David Drumm to represent himself in US bankruptcy appeal
Former banker drops legal team in Boston case and seeks eight-week extension
Former Anglo Irish Bank chief executive David Drumm. File photograph: Josh Reynolds/The Irish Times
Former Anglo Irish Bank chief executive David Drumm has sought an eight-week extension to file legal records setting out the grounds for his appeal against the second rejection of bankruptcy bid in the US courts.
Edward McNally, Mr Drumm’s lawyer, told the First Circuit Court of Appeals in Boston that there was “good cause” to grant Mr Drumm his extension as he has been incarcerated since October, most recently in Plymouth County Correctional Facility in Massachusetts, in his extradition case.
The 49-year-old Dubliner is seeking to overturn a Massachusetts bankruptcy court ruling refusing to give him a fresh financial start with the write-off of €10 million in debt to his former bank.
Mr McNally told the court that because of his incarceration and “the severe restrictions and limitations of the Plymouth facility as well as the fact that his attorneys are located in New York, Mr Drumm has not been able to adequately confer with counsel and review the record.”
The former banker told the court that he has authorised Mr McNally to withdraw from the case as Mr Drumm intends to proceed with his appeal against the January 2015 bankruptcy ruling representing himself.
In light of his intention to act for himself, the eight-week extension was “reasonable and would permit him additional time to prepare for and draft the brief” setting out the grounds of his appeal, his attorney said.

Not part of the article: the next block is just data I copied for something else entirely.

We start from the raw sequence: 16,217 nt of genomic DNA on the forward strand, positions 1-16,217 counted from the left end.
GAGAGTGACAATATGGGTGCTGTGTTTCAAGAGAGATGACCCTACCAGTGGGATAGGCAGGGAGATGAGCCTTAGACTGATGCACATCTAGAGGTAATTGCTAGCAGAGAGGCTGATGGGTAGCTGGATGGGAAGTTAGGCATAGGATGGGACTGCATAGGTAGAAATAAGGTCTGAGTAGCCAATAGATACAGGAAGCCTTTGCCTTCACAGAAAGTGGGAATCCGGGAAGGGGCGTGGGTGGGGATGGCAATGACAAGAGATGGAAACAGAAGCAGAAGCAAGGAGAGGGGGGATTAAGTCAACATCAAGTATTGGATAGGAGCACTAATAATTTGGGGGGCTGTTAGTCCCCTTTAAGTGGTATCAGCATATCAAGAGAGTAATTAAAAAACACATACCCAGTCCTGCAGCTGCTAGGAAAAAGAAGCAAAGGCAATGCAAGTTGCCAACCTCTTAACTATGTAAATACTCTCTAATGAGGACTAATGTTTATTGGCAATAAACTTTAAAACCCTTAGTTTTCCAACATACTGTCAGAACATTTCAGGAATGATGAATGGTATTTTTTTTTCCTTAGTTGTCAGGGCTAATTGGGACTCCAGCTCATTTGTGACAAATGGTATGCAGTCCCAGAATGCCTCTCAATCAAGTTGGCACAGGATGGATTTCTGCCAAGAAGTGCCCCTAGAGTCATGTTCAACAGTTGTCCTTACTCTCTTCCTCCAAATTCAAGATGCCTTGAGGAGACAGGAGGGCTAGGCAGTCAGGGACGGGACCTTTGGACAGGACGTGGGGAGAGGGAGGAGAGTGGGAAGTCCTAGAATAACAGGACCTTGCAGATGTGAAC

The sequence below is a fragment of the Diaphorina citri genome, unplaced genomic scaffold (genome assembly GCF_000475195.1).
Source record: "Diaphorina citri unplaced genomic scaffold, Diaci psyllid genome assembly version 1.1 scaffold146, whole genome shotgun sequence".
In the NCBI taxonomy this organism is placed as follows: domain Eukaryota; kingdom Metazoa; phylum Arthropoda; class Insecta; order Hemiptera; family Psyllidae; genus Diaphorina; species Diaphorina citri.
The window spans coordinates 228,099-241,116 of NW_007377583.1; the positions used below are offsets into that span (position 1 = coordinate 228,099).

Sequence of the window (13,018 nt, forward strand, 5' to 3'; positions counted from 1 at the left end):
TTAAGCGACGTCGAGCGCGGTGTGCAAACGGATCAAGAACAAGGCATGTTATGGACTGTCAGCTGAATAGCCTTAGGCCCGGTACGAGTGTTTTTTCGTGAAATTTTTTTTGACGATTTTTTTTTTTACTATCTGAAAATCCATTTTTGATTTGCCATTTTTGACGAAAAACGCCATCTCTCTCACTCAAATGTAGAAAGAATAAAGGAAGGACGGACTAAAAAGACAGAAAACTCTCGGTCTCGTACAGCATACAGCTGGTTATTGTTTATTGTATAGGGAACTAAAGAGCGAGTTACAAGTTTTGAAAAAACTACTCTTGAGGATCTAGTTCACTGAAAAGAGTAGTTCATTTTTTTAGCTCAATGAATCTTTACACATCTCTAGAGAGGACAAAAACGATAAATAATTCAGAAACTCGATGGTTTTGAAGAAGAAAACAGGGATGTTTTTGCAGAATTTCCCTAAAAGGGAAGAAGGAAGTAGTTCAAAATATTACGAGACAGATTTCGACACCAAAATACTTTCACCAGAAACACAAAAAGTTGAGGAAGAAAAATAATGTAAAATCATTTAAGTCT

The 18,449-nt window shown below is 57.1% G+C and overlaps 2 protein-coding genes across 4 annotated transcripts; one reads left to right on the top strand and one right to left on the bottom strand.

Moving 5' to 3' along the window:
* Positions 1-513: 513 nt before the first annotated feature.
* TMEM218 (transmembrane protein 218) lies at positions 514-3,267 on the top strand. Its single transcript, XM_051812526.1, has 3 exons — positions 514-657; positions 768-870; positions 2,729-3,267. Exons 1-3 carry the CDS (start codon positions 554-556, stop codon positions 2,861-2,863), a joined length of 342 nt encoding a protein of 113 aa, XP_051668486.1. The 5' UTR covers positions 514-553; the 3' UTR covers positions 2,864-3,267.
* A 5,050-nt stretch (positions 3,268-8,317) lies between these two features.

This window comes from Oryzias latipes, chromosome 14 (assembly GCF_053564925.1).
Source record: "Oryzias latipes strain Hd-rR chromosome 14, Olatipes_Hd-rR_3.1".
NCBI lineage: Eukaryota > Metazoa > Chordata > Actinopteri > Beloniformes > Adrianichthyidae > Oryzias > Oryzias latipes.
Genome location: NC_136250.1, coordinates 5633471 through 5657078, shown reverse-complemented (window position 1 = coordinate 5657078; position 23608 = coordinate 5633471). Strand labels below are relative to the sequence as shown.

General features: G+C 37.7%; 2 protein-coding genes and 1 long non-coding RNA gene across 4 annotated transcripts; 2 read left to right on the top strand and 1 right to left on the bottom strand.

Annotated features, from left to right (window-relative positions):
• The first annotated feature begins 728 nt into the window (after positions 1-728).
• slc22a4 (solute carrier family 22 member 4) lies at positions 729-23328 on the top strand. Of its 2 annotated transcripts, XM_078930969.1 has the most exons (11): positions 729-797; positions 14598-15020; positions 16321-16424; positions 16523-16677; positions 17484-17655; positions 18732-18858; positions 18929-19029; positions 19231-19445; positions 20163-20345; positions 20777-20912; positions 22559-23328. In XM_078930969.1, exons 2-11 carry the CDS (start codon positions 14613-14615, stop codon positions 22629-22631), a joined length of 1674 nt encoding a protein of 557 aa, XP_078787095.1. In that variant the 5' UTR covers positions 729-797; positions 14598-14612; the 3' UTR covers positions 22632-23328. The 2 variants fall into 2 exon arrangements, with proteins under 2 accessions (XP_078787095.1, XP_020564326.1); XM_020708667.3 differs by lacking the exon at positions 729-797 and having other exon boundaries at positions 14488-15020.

Bankruptcy judge Frank Bailey found in his ruling that Mr Drumm knowingly and fraudulently misled creditors by failing to disclose the transfer of hundreds of thousands of euro in cash and property to his wife Lorraine, starting in 2008 when the bank was facing collapse.
The judge said that Mr Drumm was “not remotely credible” and said that his statements to the court were “replete with knowingly false statements, failures to disclose, efforts to misdirect and outright lies”.
A second judge, US District Court judge Leo Sorokin, also sitting in Boston, upheld Judge Bailey’s ruling saying that he had made “no mistake” in denying Mr Drumm a discharge from bankruptcy.
The former banker is awaiting extradition from the US to Ireland in separate extradition proceedings after he waived his right this month to challenge 33 charges he faces in Ireland at a probable cause hearing.
Mr Drumm is expected to return in the coming weeks to face charges relating to transactions carried out while he was chief executive of the bank. He has said he intends to contest the charges alleged against him.